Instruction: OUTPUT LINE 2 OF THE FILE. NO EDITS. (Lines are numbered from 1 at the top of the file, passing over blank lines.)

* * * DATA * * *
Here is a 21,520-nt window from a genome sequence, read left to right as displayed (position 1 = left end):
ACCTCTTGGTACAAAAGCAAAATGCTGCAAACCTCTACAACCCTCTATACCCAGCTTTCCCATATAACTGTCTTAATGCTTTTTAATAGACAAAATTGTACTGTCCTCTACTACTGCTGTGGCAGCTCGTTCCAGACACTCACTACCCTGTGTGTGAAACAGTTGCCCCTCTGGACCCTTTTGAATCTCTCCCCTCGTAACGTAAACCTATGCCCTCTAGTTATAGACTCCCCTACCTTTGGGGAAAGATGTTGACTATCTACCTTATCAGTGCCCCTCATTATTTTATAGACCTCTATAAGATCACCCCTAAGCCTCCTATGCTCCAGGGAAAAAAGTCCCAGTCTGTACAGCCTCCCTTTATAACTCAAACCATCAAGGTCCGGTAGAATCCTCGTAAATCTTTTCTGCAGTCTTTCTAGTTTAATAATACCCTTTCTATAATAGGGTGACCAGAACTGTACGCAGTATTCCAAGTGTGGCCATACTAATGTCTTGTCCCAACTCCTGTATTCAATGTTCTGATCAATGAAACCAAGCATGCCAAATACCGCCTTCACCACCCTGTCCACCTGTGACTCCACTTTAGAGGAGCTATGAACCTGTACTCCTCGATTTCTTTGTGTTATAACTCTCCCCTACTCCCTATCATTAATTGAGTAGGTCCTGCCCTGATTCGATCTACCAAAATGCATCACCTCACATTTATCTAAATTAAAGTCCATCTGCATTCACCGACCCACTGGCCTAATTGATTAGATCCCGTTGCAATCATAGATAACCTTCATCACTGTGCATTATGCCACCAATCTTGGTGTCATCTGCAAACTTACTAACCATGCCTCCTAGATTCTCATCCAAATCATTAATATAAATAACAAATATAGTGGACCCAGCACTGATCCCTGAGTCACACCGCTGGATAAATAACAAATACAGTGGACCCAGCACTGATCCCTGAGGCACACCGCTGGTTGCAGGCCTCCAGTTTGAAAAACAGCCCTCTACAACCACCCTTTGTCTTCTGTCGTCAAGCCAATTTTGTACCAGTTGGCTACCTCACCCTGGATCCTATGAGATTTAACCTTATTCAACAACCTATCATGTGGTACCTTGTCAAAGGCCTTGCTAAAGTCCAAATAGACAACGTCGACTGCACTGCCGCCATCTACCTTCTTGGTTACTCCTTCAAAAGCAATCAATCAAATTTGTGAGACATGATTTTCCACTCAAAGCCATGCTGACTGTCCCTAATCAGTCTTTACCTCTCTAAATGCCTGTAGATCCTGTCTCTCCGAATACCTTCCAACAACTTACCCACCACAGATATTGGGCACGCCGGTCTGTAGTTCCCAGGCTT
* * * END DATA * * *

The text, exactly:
ACCTCTTGGTACAAAAGCAAAATGCTGCAAACCTCTACAACCCTCTATACCCAGCTTTCCCATATAACTGTCTTAATGCTTTTTAATAGACAAAATTGTACTGTCCTCTACTACTGCTGTGGCAGCTCGTTCCAGACACTCACTACCCTGTGTGTGAAACAGTTGCCCCTCTGGACCCTTTTGAATCTCTCCCCTCGTAACGTAAACCTATGCCCTCTAGTTATAGACTCCCCTACCTTTGGGGAAAGATGTTGACTATCTACCTTATCAGTGCCCCTCATTATTTTATAGACCTCTATAAGATCACCCCTAAGCCTCCTATGCTCCAGGGAAAAAAGTCCCAGTCTGTACAGCCTCCCTTTATAACTCAAACCATCAAGGTCCGGTAGAATCCTCGTAAATCTTTTCTGCAGTCTTTCTAGTTTAATAATACCCTTTCTATAATAGGGTGACCAGAACTGTACGCAGTATTCCAAGTGTGGCCATACTAATGTCTTGTCCCAACTCCTGTATTCAATGTTCTGATCAATGAAACCAAGCATGCCAAATACCGCCTTCACCACCCTGTCCACCTGTGACTCCACTTTAGAGGAGCTATGAACCTGTACTCCTCGATTTCTTTGTGTTATAACTCTCCCCTACTCCCTATCATTAATTGAGTAGGTCCTGCCCTGATTCGATCTACCAAAATGCATCACCTCACATTTATCTAAATTAAAGTCCATCTGCATTCACCGACCCACTGGCCTAATTGATTAGATCCCGTTGCAATCATAGATAACCTTCATCACTGTGCATTATGCCACCAATCTTGGTGTCATCTGCAAACTTACTAACCATGCCTCCTAGATTCTCATCCAAATCATTAATATAAATAACAAATATAGTGGACCCAGCACTGATCCCTGAGTCACACCGCTGGATAAATAACAAATACAGTGGACCCAGCACTGATCCCTGAGGCACACCGCTGGTTGCAGGCCTCCAGTTTGAAAAACAGCCCTCTACAACCACCCTTTGTCTTCTGTCGTCAAGCCAATTTTGTACCAGTTGGCTACCTCACCCTGGATCCTATGAGATTTAACCTTATTCAACAACCTATCATGTGGTACCTTGTCAAAGGCCTTGCTAAAGTCCAAATAGACAACGTCGACTGCACTGCCGCCATCTACCTTCTTGGTTACTCCTTCAAAAGCAATCAATCAAATTTGTGAGACATGATTTTCCACTCAAAGCCATGCTGACTGTCCCTAATCAGTCTTTACCTCTCTAAATGCCTGTAGATCCTGTCTCTCCGAATACCTTCCAACAACTTACCCACCACAGATATTGGGCACGCCGGTCTGTAGTTCCCAGGCTT